Network Technology Brightens Redwood's New LED Lighting System

Network Technology Brightens Redwood's New LED Lighting System

Startup Redwood Systems, which has operated largely in stealth mode since its founding in 2008, has unveiled its networked approach to LED lighting and building performance systems for commercial structures.

“This is a first,” said Redwood Systems Vice President Jeremy Stieglitz. “We’re not like anything you’ve see before.

"We’re the combination of two things that have always been separate -- the wiring path has always been separate from the control path.”

But not in Redwood Systems’ vision for powering and controlling lighting, which relies on low-voltage direct current (DC) power rather than alternating current, said Stieglitz, who calls lighting “the last dinosaur of analog electricity.”

The company’s idea is to unite power, communication and sensor systems to create a single low-voltage networked system, which would have the capability to manage much more than lighting.

{related_content}“Redwood's vision is to use LED lighting's low voltage to power not just lighting, but create a digital network to manage and efficiently optimize lighting, heating, venting, air conditioning, plug loads, window shading, and just about everything else that uses power in a building,” CEO Dave Leonard said in a prepared statement Tuesday.  “Using a network-based platform approach, we will deliver smart lighting systems that revolutionize how lights, and buildings, are powered, controlled and optimized.”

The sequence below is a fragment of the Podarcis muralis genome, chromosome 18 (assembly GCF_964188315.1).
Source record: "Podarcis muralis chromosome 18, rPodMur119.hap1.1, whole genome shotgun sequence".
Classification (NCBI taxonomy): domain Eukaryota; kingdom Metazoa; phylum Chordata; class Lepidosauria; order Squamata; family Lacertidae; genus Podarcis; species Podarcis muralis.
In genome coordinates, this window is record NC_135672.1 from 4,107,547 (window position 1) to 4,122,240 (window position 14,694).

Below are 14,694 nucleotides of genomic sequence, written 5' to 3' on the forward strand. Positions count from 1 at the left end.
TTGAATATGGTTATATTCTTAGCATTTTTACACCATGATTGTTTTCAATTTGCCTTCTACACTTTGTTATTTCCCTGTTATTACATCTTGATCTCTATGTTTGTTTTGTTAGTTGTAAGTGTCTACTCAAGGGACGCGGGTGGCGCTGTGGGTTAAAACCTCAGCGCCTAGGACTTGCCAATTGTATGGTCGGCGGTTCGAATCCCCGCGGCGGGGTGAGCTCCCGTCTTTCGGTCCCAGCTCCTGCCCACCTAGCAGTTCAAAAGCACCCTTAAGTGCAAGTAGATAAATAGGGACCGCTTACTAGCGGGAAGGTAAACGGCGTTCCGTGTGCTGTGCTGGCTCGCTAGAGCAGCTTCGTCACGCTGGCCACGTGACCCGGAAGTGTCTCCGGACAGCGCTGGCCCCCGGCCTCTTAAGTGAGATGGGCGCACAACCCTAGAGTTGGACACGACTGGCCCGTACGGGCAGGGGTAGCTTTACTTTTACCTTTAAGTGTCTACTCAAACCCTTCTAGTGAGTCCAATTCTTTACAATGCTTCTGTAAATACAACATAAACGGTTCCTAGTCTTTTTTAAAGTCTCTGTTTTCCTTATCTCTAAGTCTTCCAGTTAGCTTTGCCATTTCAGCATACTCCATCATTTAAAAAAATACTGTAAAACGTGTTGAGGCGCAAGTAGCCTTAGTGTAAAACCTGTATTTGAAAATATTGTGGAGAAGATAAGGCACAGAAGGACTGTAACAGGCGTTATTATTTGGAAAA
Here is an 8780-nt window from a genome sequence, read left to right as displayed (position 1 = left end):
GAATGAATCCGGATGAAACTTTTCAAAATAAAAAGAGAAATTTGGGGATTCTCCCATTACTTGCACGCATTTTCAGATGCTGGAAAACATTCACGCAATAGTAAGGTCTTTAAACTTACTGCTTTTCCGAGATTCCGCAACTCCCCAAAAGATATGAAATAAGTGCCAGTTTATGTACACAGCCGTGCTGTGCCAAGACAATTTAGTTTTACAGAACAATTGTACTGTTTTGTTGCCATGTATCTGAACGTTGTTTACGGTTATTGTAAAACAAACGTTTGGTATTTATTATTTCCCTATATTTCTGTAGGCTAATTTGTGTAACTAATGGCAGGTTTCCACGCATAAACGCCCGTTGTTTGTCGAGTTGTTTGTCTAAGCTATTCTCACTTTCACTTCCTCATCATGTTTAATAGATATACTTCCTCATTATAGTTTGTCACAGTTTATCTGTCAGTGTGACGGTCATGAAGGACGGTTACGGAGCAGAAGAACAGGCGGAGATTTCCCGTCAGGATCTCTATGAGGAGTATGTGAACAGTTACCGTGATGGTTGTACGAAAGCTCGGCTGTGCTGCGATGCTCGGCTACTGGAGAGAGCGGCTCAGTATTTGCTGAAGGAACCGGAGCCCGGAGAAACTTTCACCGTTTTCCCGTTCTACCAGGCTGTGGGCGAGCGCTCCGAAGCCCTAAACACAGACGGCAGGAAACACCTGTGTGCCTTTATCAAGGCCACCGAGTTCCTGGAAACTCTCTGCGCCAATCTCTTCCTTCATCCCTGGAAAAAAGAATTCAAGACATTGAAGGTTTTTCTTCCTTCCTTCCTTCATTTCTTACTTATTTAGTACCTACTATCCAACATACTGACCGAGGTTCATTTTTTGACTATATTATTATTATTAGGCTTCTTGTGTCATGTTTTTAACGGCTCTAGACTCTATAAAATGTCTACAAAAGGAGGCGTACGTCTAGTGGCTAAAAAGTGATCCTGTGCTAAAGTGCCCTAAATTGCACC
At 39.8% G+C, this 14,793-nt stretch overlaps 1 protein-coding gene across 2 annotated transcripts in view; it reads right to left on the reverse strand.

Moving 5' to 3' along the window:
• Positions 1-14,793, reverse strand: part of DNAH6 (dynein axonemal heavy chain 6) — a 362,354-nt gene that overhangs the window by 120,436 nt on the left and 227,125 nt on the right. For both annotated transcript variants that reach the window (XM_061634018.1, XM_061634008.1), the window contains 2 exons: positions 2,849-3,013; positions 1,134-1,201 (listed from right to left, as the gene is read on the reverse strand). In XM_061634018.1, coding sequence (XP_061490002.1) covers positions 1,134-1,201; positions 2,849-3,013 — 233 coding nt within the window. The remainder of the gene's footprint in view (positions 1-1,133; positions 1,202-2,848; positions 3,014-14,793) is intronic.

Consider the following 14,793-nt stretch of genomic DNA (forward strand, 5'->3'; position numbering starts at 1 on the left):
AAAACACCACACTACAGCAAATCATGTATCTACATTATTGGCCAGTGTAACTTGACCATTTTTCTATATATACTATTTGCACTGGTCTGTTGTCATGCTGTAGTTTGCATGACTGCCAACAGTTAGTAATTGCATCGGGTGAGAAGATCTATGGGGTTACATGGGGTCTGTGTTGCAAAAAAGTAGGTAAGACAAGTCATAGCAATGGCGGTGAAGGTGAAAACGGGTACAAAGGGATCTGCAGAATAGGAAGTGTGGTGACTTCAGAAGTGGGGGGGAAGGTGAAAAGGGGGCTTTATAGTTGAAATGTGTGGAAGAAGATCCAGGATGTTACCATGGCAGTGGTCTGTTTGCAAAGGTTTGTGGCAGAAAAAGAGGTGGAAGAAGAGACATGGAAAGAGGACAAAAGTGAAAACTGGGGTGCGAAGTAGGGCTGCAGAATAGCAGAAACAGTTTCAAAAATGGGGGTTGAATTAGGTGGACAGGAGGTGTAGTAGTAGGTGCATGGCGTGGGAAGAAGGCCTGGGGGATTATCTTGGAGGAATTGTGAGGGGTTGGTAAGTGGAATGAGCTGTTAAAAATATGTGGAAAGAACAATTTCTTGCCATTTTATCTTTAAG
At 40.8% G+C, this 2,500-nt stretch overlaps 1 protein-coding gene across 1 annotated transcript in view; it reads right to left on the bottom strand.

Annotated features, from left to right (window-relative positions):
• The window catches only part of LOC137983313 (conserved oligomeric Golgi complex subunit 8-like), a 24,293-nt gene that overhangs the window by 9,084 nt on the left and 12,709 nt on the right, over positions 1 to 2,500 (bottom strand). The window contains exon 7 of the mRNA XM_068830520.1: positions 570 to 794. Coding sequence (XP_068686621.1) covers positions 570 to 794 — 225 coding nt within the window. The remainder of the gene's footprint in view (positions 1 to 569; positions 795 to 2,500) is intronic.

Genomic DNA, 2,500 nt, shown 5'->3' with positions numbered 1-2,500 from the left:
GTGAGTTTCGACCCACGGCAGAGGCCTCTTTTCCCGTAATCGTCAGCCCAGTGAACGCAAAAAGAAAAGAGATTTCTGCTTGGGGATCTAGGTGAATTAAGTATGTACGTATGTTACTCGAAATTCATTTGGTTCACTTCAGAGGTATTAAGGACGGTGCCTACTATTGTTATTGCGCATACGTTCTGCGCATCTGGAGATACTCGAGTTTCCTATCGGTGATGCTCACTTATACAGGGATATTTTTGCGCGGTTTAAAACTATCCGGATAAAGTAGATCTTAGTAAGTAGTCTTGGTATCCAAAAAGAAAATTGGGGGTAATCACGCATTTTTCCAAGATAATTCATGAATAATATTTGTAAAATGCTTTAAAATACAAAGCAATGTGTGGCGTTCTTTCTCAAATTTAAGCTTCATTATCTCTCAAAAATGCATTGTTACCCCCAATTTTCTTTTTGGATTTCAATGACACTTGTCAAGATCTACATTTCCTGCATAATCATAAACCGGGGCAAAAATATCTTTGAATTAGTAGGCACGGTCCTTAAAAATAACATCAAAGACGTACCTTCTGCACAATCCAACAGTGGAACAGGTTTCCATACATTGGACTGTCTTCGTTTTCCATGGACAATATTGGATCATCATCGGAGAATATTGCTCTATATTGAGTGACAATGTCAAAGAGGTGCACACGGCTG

Leonard and CTO Mark Covaro bring major expertise in networking and power over Ethernet technology to Redwood Systems. Leonard was general manager of Cisco’s Ethernet Switching Business Unit and Covaro was principal power design engineer for Cisco's Power over Ethernet (PoE) solution.

According to Stieglitz, Redwood System’s technology will provide “microscopic control over dimming,” which is not the case with fluorescent lighting; generate far less heat; be safer; and have the capacity for expandability, rich data mining, microprocessing and two-way communication unlike anything else on the market.

Rather than have a driver for every LED, Redwood Systems would have, for example, “a mondo driver for 64 lights, so you not only have a light engine .... but a network at the same time,” said Stieglitz, describing some of the system’s basic concepts. Each light would have sensors for light levels, temperature, motion and voltage and current.

Redwood Systems plans to air more details about its technology later this year. Its calendar includes presentations exhibits at LightFair International and the Networked Grid, both in May; RealComm and ArchLED’10 in June, and the U.S. Green Building Council’s Greenbuild in November.

At LED lighting innovator Cree, Vice President of Market Development Gary Trott said, "Redwood Systems has the potential for a new and better way to power and control LED lighting that could add significant intelligence to lighting systems and accelerate customer ROI through energy savings and reduced installation costs.”

Old-school lighting technology, “Light Switch-O-Rama - Architectural Artifacts” -- Image CC licensed by Flickr user Max Wolfe.